Kurt Knutsson, better known as Kurt the Cyberguy to long time followers of KTLA Tribune television, filed a lawsuit against KTLA for breach of contract, age discrimination, and misuse of name and likeness. Kurt Knutsson established himself as the technology expert, reporting on the latest innovations and gadgets for KTLA in exchange for exposure and payment. His “Kurt the Cyberguy” reports were syndicated to more than 20 stations.
Kurt Knutsson who had a relationship with KTLA dating back to 1995, says his contract was unexpectedly terminated in December 2010. He was told by two executives the contract terms would need to be renegotiated at a lower rate. At the time Knutsson was under a five year contract term that was set to expire in 2013. He still had three years left on his contract term. Then two months after his contract was terminated, he was told by News Director Jason Ball and human resources personnel that his services were no longer needed. There were no renegotiated contracts offered.
Knutsson believes the decision to let him go was based on his age and not talent. He also believes they infringed upon his right of publicity. The right of publicity allows Knutsson to control the commercial use of his own name, image and likeness. In California, celebrities have the right to trademark their identity and block others from using their identity up to 70 years after deceased.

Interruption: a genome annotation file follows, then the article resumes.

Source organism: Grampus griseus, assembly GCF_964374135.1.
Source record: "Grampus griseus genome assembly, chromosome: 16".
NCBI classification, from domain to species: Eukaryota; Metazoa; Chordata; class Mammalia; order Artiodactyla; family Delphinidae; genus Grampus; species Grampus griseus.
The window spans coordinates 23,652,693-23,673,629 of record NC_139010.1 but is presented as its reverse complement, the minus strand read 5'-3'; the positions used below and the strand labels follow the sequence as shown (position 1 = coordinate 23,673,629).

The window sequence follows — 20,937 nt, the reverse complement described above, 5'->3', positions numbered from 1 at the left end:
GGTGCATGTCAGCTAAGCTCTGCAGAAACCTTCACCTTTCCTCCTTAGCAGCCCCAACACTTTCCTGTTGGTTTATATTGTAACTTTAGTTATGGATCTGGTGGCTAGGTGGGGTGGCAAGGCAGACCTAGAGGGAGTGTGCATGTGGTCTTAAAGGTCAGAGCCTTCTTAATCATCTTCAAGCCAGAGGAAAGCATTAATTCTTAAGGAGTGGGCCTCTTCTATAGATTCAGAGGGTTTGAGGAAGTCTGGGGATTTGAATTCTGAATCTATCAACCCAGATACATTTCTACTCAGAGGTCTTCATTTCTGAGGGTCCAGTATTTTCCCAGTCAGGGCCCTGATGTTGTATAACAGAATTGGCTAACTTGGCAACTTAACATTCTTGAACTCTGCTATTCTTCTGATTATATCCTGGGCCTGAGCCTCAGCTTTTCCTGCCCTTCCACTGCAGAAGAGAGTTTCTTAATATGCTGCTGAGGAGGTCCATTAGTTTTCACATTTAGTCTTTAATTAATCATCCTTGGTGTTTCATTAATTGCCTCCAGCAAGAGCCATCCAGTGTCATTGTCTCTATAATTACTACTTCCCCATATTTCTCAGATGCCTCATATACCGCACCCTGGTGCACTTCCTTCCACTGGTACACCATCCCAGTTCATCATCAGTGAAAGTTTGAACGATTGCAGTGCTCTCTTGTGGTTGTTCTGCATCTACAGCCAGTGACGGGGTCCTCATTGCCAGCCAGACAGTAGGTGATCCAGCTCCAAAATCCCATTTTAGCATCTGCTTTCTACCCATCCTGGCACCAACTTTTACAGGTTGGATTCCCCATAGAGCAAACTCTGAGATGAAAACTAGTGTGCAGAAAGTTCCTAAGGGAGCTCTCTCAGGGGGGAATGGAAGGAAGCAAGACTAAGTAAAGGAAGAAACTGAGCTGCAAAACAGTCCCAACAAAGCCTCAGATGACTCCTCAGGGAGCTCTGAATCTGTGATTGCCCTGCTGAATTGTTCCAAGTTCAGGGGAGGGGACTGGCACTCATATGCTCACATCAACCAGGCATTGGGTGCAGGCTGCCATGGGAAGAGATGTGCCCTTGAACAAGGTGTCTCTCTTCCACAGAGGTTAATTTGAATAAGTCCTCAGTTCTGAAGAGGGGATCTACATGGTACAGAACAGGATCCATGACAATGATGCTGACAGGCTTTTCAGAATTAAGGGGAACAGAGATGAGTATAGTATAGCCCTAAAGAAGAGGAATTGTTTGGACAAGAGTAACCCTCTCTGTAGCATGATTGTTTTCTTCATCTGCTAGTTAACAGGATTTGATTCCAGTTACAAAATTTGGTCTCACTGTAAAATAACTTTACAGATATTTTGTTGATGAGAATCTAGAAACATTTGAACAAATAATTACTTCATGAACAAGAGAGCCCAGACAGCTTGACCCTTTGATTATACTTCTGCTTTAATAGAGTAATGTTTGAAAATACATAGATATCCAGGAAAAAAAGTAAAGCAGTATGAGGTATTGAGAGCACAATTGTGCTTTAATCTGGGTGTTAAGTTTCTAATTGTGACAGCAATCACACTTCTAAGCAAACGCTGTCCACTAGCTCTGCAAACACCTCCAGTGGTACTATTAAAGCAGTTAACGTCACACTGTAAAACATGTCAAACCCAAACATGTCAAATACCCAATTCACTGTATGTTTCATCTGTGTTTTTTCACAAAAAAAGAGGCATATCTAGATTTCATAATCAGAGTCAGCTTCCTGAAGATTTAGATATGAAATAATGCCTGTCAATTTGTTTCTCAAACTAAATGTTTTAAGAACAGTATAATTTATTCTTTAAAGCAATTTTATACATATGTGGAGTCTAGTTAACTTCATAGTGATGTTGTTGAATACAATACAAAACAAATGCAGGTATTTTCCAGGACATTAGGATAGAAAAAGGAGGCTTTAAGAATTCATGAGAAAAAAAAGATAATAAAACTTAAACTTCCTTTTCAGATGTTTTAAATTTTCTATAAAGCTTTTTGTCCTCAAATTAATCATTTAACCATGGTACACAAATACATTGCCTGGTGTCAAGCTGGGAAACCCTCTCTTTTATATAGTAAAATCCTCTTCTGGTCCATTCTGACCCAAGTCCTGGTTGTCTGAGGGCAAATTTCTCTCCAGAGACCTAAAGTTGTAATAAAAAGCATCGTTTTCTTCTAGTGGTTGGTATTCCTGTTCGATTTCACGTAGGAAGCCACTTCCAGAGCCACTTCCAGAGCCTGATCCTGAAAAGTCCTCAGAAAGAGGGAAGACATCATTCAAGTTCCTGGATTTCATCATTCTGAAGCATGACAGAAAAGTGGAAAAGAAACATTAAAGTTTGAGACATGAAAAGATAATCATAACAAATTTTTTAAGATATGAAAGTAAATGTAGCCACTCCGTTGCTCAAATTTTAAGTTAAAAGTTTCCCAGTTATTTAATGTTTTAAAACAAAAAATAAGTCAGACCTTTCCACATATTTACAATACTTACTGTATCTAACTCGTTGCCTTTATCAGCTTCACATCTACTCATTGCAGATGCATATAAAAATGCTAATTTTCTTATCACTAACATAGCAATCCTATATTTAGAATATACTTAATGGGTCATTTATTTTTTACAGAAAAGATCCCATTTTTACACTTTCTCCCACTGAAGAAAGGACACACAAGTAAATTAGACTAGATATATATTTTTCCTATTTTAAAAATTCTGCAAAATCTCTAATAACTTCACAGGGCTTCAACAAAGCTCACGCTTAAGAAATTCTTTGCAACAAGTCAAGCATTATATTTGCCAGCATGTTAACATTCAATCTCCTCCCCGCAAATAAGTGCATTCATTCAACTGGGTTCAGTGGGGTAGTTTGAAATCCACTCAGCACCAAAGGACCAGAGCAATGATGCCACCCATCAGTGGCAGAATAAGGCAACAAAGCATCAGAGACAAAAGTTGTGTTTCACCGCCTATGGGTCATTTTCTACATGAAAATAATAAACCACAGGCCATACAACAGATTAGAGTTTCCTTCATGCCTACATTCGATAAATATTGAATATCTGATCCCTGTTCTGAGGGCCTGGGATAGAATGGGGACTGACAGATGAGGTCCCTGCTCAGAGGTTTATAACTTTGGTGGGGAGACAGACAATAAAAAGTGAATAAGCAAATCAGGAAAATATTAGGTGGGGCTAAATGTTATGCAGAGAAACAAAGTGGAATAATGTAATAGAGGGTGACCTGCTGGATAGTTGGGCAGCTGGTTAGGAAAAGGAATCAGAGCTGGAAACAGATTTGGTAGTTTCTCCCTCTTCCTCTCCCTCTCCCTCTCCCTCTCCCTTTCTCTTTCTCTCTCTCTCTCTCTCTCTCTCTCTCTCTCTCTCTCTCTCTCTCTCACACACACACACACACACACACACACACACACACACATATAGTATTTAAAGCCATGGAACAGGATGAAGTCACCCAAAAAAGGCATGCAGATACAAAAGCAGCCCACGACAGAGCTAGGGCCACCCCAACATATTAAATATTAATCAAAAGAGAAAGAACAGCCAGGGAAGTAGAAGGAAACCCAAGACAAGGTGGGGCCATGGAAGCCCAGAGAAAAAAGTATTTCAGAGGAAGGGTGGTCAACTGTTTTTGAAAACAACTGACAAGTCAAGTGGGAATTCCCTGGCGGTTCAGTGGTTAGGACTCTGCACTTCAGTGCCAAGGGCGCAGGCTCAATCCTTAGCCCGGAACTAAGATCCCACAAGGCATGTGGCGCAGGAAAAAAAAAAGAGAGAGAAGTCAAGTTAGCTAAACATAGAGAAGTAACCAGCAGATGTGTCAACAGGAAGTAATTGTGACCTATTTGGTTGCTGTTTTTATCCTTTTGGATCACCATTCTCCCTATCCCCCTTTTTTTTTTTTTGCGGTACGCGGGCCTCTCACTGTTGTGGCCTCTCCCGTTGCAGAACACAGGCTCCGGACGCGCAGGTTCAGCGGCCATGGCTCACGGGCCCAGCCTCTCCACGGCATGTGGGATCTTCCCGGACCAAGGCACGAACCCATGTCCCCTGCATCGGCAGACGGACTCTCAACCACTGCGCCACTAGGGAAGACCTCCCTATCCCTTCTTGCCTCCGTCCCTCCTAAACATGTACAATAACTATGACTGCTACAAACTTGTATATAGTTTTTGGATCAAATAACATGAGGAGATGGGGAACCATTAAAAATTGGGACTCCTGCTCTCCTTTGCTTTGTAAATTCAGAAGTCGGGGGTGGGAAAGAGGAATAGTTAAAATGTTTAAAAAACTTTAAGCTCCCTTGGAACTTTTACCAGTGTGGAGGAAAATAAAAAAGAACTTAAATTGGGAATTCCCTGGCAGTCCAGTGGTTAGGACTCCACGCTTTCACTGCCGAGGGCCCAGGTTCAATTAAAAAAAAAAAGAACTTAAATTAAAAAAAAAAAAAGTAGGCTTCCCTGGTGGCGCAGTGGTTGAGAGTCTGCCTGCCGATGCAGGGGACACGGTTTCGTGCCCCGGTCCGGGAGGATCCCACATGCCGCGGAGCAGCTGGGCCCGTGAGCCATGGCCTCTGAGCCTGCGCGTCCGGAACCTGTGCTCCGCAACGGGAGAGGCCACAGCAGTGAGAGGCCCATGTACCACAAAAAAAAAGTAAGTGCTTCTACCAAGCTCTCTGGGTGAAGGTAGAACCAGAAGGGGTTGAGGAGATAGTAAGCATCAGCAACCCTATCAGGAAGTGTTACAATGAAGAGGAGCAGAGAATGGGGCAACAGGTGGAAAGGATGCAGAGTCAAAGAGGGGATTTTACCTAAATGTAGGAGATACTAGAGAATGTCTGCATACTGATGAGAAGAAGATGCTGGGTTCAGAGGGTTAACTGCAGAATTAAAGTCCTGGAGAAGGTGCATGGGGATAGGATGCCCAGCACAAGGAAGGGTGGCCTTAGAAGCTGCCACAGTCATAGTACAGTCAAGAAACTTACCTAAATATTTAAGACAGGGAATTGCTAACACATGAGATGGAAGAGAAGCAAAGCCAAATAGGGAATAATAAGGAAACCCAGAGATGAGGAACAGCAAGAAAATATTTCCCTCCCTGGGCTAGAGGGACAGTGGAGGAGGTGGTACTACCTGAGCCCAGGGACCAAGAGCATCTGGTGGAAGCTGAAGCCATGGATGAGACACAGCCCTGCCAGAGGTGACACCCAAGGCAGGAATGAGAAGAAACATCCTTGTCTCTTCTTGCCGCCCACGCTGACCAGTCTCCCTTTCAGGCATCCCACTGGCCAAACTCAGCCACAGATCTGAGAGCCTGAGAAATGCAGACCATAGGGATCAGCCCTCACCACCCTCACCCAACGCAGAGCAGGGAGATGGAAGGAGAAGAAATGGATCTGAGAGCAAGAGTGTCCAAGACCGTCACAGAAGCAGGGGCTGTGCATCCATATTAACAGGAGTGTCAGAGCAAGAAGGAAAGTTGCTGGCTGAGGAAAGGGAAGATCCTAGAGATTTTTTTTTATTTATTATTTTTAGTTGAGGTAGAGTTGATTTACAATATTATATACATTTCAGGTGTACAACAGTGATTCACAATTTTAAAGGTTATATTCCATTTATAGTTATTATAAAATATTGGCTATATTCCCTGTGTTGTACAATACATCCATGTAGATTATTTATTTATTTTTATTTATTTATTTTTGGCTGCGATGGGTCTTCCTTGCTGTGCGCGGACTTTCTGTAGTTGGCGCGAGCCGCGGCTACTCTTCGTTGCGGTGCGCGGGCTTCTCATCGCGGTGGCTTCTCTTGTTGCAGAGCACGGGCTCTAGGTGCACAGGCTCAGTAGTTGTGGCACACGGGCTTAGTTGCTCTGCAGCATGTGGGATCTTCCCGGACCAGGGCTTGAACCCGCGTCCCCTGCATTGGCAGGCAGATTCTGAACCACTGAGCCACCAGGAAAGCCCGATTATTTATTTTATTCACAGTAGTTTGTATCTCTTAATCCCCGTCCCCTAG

Knutsson claims his name and image continued to display on KTLA and affiliate network websites long after his employment ended with them. Instead of removing his picture, they used his image to link to his replacements profile page, the page of Rich DeMuro. They misused his image to lead his followers to his competition. They also are being sued for manipulating keywords and metatags resulting in search engine traffic directing followers to again his replacement Rich DeMuro’s page instead of Knutsson’s. Rich DeMuro reports using the same style and format that Knutsson uniquely created for the Cyberguy.
“KTLA derived millions of dollars in net revenue from new business in respect of CyberGuy broadcast programming, but KTLA failed and refused and continues to refuse to pay (Knutsson)” the 20 percent of those revenues he should receive”, states the lawsuit.
Knutsson hopes to recoup his loss earnings and legal fees from this lawsuit. If his allegations are true, KTLA better get their check book ready. Mr. Knutsson will be expecting his long overdue paycheck.